Following the 10-year conflict between the Communist Party of Nepal (Maoist) and the government of Nepal, the Comprehensive Peace Agreement (CPA) and the Constituent Assembly (CA) elections signalled the start of the peace and recovery process. Security provision and enabling access to justice are generally seen as core functions of the state, as well as fundamental building blocks for good governance, stability and socioeconomic development. The development of an adequately functioning, accessible and accountable security and justice system is therefore a critical component of the international community’s support to Nepal’s postconflict reconstruction process. At present, the EU and six key donor countries are providing ongoing support to the strengthening of the security and justice systems in Nepal. Sometimes termed justice and security sector reform (JSSR), donor support in Nepal comprises the following thematic focus areas: improving police effectiveness; establishing civilian oversight of the security forces; and strengthening the legal framework of the security and justice sectors as a whole.
If investments in the security and justice sectors are to take hold and be sustained in the long term, these reforms should contend with and adequately address the diverse security needs of Nepalese communities and citizens. Yet, four years after the peace process began, Nepali women, men, communities and the private sector continue to experience a multitude of distinct and often overlapping security threats. Current analysis by International Alert highlights the following five broad areas of security concerns in Nepal: an increase in armed groups; proliferation of small arms and light weapons; rise of crime (theft, physical assault and drunken disorder); political strikes (bandhs); and sexual and gender-based violence (SGBV).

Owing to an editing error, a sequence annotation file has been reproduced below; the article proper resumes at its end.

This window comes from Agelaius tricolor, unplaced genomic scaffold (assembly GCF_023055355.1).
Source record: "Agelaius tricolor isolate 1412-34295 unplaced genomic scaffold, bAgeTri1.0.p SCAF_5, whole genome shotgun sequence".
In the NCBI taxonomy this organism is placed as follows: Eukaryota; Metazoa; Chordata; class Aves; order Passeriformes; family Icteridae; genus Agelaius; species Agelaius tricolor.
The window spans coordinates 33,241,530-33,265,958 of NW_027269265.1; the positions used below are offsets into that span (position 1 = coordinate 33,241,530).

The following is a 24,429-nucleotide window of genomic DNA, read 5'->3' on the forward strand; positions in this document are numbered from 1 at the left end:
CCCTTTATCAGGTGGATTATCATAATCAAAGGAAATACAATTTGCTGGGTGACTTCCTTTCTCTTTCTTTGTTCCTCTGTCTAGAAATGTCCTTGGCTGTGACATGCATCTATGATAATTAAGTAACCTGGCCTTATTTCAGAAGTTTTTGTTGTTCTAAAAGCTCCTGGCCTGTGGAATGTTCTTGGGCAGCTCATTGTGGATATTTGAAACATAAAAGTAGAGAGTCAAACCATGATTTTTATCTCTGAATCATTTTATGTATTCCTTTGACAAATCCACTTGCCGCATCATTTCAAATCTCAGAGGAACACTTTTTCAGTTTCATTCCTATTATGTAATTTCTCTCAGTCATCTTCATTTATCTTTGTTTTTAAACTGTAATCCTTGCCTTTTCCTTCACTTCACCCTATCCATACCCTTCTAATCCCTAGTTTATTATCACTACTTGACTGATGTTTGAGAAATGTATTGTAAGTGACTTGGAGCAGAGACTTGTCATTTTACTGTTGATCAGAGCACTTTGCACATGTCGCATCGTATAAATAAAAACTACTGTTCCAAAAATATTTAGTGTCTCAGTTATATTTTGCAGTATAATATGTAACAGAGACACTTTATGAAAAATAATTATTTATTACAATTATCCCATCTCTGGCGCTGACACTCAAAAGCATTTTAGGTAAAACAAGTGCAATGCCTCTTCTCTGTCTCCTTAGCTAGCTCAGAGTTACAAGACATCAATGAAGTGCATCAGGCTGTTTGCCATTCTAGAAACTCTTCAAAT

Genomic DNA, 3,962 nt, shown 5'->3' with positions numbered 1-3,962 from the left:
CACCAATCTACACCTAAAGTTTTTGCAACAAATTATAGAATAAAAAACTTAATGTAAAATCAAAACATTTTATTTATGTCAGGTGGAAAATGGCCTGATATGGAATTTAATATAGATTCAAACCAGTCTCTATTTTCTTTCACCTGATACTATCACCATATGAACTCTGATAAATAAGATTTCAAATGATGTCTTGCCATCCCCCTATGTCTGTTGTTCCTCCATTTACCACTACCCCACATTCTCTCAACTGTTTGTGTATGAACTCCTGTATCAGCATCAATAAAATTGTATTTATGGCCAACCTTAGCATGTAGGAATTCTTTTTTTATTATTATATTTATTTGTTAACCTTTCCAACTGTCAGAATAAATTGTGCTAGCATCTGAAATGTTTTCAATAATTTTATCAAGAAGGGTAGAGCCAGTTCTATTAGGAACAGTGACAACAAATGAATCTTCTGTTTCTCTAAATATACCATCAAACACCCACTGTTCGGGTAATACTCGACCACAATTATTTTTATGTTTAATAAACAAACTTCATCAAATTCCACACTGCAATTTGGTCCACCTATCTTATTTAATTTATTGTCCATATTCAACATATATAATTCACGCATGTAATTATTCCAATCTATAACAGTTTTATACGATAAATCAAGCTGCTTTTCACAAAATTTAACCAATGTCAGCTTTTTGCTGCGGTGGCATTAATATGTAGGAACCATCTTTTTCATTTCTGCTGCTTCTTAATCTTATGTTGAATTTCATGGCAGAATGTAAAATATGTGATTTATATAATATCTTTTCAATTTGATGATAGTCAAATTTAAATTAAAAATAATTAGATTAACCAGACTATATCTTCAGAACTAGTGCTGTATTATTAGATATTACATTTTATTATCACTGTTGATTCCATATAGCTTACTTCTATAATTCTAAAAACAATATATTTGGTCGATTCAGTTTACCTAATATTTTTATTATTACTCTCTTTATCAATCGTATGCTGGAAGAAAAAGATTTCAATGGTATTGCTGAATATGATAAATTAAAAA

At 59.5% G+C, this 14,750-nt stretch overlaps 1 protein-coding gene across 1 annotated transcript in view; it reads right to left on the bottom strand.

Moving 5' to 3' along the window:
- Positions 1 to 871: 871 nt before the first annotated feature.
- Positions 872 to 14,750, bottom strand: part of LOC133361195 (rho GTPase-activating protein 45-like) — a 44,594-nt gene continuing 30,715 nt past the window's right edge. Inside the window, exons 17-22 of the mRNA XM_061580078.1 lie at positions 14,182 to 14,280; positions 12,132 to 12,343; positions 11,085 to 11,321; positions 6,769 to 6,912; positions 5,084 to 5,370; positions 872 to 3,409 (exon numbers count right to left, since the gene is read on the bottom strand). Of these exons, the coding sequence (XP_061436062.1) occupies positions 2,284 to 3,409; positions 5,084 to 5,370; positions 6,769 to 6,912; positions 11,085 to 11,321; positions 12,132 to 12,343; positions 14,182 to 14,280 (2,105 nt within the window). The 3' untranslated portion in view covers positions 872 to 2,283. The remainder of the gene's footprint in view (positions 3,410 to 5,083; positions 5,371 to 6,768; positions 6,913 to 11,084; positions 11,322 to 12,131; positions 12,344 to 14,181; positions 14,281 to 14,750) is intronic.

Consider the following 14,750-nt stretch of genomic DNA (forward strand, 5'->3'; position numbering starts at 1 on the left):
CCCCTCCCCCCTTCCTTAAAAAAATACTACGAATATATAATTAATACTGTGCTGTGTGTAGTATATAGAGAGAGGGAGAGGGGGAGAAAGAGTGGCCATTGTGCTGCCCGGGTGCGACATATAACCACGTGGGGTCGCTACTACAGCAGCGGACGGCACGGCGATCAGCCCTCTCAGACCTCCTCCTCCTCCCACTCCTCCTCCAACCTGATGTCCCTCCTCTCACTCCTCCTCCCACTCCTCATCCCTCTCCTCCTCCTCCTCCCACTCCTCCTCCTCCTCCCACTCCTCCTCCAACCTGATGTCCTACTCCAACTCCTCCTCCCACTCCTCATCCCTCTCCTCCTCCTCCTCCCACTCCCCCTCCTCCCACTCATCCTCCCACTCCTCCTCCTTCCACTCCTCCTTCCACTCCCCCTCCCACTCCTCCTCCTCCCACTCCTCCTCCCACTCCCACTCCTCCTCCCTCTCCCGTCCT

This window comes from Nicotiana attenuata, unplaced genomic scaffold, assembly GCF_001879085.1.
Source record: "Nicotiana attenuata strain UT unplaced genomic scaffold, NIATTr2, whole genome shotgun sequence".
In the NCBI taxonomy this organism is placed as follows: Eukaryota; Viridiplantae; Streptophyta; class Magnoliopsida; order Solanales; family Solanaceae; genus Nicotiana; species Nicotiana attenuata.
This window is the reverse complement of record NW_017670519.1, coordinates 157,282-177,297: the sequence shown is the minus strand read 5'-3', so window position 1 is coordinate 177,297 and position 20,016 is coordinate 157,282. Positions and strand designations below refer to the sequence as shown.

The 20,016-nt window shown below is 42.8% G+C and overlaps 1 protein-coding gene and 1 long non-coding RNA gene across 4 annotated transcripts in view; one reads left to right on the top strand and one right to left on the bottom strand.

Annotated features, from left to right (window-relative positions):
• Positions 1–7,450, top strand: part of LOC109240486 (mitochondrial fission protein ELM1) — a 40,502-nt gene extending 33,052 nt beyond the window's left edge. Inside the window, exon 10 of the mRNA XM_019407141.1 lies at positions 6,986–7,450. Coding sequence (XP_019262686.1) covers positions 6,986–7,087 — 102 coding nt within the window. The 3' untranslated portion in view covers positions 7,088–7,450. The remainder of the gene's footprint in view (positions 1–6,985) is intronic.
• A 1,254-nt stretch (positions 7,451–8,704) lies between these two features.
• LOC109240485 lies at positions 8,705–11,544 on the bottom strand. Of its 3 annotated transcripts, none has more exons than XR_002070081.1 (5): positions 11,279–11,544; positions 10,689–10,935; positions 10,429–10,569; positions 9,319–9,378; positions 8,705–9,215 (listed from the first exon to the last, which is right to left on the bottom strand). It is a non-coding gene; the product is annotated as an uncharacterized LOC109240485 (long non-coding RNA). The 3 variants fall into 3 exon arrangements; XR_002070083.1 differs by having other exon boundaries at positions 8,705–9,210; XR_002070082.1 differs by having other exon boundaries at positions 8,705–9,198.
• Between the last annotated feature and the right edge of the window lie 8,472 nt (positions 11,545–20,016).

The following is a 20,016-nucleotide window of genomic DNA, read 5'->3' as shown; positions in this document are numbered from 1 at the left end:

Among women in Nepal, sexual and domestic violence is identified and perceived as the biggest risk to their security and one that is yet to be tackled effectively by the security and justice sector. The purpose of this case study is therefore to provide further insights into women’s experiences in three different districts with the provision of security and justice in Nepal. In addition, it offers a number of recommendations to international donors, particularly the EU, to ensure that the security and justice sectors in Nepal become more responsive to women’s security concerns and priorities. The analysis and key findings are based on research conducted between April and May 2010 by Alert and Shanti Malika, a national-level network of Nepali women’s organisations.